My wife tells me that this garden is full, with some good reason though there are small open spaces to be plugged wherever I look. The larger picture overflows with trees and shrubs planted over thirty one years, and she demands that any more planting will have to spill over onto the neighbor’s property. Long ago she prohibited removal of any more lawn in a manner that suggested she wasn’t kidding around. Today, the lawn is a fraction of the acre of grass that we started with three decades ago, and while I’m not a particularly good listener, there’s a time not to push things too far. This is one, though there are circumstances that dictate that a few inches of lawn are shaved off here and there.
When the small greenhouse was added last year this added a small area for planting, and for this I didn’t hear a word, at least none too harsh. But, I haven’t the courage to carve out areas for Japanese maples that are now sitting in containers on the patios, or for other maples that I’d add in a moment if I could cut out more lawn in good sunny spots. I have little need for grass, and an urge for more plants.
Of course, the Japanese maples already here take up more space every year. Lower limbs of a maple with pendulous branching along the driveway were pruned in late winter to save space, but another green leaved weeping maple (Acer palmatum dissecctum ‘Viridis’, above and below) in the back is now nearly fifteen feet across. Most of the Japanese maples in the garden grow more upright, so they’re easily planted under, though the area of shade spreads annually.
Early spring is the peak, when colors of Japanese maples are most vivid. And while flowers of maples are small and not highly ornamental, I am captivated by the dangling blooms and newly emerging foliage.
20 Comments Add yours
Love all the pics of your various plantings…do you have to mulch yearly?
I mulch a new planting area with bark chunks because they don’t decay so quickly, and then I never mulch again. I shred leaves that fall or leave them whole in many shaded areas, so there’s some mulching, but other areas are covered with plants so there’s no open ground. Instead of spending money on mulch, I prefer to buy more plants.
Love Japanese maples- and your blog helped ramp that love to eleven. We have plenty, but after deer killed a young one planted out front this season we’re restricting most of them to the backyard now…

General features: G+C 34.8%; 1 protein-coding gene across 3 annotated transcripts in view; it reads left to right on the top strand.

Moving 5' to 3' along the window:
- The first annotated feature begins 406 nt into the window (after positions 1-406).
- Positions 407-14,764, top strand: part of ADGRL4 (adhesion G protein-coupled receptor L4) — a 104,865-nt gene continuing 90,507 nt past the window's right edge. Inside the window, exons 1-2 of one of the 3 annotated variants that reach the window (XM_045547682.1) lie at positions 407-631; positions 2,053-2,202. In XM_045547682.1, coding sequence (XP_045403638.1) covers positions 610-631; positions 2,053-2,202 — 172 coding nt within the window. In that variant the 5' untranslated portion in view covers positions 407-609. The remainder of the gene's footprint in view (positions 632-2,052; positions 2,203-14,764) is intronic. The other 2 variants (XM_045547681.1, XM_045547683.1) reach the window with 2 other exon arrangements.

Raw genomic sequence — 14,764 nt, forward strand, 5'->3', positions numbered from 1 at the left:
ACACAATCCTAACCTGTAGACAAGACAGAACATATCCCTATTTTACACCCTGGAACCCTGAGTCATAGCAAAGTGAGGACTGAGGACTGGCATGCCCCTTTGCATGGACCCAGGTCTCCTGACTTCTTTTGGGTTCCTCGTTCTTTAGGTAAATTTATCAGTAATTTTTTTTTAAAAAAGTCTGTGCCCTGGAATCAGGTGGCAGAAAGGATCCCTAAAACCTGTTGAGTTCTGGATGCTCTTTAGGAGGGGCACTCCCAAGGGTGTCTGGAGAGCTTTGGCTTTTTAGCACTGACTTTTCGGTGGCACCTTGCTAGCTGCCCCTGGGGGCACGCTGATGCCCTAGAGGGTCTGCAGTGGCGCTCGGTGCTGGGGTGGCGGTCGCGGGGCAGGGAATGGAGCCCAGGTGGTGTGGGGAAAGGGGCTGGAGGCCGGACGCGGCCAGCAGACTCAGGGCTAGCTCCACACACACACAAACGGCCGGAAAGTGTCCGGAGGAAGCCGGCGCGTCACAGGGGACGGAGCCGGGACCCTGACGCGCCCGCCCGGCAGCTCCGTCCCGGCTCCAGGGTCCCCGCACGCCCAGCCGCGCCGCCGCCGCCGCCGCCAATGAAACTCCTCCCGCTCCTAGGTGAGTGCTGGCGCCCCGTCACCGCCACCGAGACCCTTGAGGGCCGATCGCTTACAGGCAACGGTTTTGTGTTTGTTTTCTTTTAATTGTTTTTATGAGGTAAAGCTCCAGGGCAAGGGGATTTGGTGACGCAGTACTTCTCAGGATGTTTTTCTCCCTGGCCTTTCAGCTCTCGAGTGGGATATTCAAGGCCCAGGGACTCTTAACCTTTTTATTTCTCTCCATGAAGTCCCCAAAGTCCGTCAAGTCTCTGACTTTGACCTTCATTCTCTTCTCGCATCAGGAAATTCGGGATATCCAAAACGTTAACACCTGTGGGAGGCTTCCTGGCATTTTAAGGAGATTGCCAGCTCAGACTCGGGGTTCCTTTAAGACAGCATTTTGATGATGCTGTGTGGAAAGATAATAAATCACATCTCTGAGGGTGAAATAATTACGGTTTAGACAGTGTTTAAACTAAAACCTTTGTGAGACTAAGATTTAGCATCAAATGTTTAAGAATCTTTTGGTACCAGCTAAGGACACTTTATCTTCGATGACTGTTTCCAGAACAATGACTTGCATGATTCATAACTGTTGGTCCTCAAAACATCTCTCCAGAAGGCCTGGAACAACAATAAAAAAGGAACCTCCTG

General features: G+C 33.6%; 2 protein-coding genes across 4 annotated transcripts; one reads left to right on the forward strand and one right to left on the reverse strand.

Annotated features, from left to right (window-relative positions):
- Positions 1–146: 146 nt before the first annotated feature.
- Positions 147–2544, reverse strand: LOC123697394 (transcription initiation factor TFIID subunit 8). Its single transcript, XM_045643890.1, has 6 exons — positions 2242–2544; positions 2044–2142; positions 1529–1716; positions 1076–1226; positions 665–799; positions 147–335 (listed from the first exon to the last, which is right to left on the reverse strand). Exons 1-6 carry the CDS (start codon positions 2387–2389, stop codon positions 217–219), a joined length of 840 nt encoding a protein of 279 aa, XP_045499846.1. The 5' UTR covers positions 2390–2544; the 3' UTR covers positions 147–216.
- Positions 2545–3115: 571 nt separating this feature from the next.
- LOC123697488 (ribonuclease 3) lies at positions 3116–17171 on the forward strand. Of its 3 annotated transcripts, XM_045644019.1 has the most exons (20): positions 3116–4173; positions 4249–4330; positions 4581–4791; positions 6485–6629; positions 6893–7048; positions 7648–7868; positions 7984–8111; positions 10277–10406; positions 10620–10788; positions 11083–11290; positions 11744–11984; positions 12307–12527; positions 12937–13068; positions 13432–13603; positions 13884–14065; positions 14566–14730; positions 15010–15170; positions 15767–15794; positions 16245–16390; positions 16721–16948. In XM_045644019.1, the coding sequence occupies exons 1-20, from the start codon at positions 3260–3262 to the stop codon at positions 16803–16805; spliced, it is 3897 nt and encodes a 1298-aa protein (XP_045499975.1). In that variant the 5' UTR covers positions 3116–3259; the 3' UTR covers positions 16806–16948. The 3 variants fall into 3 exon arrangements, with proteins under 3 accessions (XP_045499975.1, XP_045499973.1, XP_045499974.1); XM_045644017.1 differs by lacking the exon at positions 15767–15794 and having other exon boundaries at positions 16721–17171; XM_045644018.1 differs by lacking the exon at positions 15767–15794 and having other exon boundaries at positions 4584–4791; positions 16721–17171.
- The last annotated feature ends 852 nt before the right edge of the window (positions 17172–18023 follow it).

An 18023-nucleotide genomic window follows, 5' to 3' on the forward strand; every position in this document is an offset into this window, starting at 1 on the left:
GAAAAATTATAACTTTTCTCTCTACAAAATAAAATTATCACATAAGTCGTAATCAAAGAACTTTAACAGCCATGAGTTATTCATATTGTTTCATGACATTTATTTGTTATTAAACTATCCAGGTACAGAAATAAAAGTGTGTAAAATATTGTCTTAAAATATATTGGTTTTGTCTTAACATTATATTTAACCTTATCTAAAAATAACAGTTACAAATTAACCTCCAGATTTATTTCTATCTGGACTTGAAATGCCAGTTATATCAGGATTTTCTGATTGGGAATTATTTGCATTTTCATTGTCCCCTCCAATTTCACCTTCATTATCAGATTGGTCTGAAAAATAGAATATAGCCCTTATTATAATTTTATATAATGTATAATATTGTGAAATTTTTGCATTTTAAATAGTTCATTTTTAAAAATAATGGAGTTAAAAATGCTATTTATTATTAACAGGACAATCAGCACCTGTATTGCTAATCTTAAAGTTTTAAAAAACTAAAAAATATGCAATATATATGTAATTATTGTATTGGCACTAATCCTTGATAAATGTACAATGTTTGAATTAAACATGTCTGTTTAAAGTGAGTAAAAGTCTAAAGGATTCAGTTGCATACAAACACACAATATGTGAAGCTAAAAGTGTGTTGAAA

This is a fraction of the Japanese maples in the garden, so clearly they’re my favorite. Last autumn, I finally took an inventory to keep the varieties straight, so I could have a reference for ones I forget.There are twenty some varieties and a few more than thirty total with several duplicates.
Such a beautiful garden – a wonderful place to relax and enjoy nature. Maple trees are my favorite.
When we bought this place 31 years ago I opted for the lot with the short front yard and deep rear, so the garden out back is mature and secluded, and a great place to get away in evenings after work.
Sounds wonderful – my husband and I have a yard like that and it is so peaceful.
Thank you again for your spring display of favorite Japanese Maples. I look forward to this each year!
I am now up to 20 and seeking more each year if I can. The green weeping like Viridis are my favorite but more difficult to find.
When I do a rough inventory in my head I count more green, yellow and variegated leafed maples than red. I think the count is actually nearly even, but the red ones blend together and for whatever reason I favor the others.
What is the “ground cover” next to the Viridis Japanese maple?
This is some type of ivy, maybe even plain old English ivy in this spot, that is being crowded out by Ostrich ferns.
And, upon a second look, I think there’s some variegated vinca minor at the corner. There are several areas of variegated vinca that long ago I transplanted as sports from areas that are solid green.
But, why on earth does one need so much? Clients who came to select their orders directly from the farm often commented on how nice it must be to work with so much of what we grow. It really is great to grow it. However, we do not enjoy it like we hope it will get enjoyed when it goes to their clients gardens. There are hundreds of whatever it is they are referring to, over many acres. I find it easier to enjoy one well blooming camellia in a nice home garden than it is to enjoy hundreds of the same.
I’m with you on this Dave! I’m an acer grower and, although our garden is of an average size of less than an acre, I have planted 30 varieties of the 45 I presently grow. Im really looking forward to watching them grow over the years!!
Many of the Japanese maples in this garden are twenty years and older, so it is interesting to see the mature form compared to small maples in garden centers. Mostly by accident, few of the maples are too shaded or too close to other trees.
I’m looking forward to seeing our trees grow into mature specimens – Acers are more resilient than people think – after all, they adapt to the art of bonsai very well. Here at The Olde Pitting Shed, we grow Acers from young grafted saplings to more mature specimens and they grow very well in pots for many years…
I overuse the term for foolproof plants, but Japanese maples grow like weeds. I have lost a few over the years to excessively wet soils, but none otherwise.
I could never relate Japanese maples yo weeds haha… but I get what you mean – soggy, wet souls are a definite no no but otherwise they are not too demanfing
JM foolproof? What do you do to prevent verticillium?
I have never concerned myself with diseases or pests, except deer. I don’t spray anything, and perhaps it’s good fortune, but I rarely have any more than minor infestations, and rarely disease issues except two years ago when the lower garden become an eighteen month long swamp.